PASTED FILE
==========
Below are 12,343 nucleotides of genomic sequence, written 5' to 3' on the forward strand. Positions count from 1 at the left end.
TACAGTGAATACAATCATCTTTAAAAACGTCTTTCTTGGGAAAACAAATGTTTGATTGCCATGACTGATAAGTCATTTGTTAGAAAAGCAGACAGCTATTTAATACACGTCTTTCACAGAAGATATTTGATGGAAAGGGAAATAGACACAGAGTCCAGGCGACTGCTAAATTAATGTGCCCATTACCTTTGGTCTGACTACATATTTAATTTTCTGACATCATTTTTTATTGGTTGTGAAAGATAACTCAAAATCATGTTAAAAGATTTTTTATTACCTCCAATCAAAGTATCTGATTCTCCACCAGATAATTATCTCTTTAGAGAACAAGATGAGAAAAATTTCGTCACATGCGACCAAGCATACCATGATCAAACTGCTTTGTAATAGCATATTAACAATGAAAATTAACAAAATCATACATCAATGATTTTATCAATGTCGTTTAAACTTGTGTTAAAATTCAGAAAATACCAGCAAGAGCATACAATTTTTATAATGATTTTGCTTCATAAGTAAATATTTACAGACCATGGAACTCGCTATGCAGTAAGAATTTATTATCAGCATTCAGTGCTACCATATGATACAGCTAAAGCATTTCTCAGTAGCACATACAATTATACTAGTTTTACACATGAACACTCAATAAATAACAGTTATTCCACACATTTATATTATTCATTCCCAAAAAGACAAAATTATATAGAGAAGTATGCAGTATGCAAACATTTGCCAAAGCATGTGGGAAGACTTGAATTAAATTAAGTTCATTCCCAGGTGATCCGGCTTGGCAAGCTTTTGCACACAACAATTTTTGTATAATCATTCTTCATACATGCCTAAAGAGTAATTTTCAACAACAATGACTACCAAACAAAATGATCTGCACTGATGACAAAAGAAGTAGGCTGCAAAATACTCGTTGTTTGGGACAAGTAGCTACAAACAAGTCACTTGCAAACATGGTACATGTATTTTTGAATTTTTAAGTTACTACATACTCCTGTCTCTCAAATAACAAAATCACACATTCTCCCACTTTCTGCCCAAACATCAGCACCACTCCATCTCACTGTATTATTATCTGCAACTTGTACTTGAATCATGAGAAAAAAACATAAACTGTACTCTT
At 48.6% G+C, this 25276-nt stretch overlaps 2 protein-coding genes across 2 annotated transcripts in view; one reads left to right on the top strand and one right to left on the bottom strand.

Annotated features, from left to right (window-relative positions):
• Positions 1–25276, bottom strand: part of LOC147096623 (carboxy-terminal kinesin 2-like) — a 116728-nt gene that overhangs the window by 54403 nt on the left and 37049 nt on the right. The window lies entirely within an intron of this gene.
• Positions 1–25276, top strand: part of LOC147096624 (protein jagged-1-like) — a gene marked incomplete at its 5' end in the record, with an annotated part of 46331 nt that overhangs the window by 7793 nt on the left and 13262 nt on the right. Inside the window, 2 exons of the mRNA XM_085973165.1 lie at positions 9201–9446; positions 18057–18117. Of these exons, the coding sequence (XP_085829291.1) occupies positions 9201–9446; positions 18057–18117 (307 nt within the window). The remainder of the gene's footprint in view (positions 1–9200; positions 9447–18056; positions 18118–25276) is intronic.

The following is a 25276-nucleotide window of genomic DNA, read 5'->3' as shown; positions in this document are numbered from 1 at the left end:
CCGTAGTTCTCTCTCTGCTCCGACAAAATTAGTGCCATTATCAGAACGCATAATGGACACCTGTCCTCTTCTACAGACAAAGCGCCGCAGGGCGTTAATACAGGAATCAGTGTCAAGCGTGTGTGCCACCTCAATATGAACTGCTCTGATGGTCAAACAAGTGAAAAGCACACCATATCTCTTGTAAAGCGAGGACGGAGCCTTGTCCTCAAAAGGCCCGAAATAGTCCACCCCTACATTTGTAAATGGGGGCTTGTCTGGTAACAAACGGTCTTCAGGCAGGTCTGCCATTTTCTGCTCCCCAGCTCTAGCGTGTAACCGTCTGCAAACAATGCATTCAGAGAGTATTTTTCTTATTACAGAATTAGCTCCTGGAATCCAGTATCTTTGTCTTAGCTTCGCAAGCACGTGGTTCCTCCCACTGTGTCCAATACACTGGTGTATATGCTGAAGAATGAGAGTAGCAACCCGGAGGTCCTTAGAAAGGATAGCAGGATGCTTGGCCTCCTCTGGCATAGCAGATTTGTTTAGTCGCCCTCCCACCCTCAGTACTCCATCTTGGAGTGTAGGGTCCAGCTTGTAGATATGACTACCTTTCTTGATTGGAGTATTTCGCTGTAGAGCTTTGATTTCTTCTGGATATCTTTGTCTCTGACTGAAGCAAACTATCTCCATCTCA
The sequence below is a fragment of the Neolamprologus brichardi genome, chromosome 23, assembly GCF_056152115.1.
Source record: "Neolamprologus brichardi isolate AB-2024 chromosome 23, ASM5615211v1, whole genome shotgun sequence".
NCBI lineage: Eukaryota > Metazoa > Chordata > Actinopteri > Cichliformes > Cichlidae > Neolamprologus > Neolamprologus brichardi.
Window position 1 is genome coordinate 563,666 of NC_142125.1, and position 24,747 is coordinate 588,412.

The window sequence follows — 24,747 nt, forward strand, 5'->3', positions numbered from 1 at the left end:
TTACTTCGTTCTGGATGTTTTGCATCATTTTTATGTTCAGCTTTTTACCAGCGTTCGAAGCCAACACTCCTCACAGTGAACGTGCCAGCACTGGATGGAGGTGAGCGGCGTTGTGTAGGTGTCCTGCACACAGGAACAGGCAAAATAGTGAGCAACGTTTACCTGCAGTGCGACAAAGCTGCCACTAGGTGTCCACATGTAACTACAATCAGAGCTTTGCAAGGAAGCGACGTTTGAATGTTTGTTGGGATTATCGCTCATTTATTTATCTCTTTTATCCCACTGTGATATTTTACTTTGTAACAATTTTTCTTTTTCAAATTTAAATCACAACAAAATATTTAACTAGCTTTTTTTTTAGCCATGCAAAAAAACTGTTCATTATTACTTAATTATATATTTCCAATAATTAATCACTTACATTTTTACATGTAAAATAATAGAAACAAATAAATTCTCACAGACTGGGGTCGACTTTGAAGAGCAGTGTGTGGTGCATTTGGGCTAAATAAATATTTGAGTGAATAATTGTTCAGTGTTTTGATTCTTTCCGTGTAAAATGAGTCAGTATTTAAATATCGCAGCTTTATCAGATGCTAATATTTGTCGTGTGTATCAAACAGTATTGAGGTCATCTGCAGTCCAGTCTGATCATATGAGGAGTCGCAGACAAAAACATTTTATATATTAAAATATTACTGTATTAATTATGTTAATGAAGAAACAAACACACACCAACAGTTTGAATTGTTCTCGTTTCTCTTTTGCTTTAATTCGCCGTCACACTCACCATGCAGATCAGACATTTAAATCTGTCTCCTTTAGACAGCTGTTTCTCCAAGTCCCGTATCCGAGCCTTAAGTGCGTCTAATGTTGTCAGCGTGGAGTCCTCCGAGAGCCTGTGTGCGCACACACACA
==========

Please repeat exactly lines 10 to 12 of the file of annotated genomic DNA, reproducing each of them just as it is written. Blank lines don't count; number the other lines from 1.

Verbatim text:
Source record: "Neolamprologus brichardi isolate AB-2024 chromosome 23, ASM5615211v1, whole genome shotgun sequence".
NCBI lineage: Eukaryota > Metazoa > Chordata > Actinopteri > Cichliformes > Cichlidae > Neolamprologus > Neolamprologus brichardi.
Window position 1 is genome coordinate 563,666 of NC_142125.1, and position 24,747 is coordinate 588,412.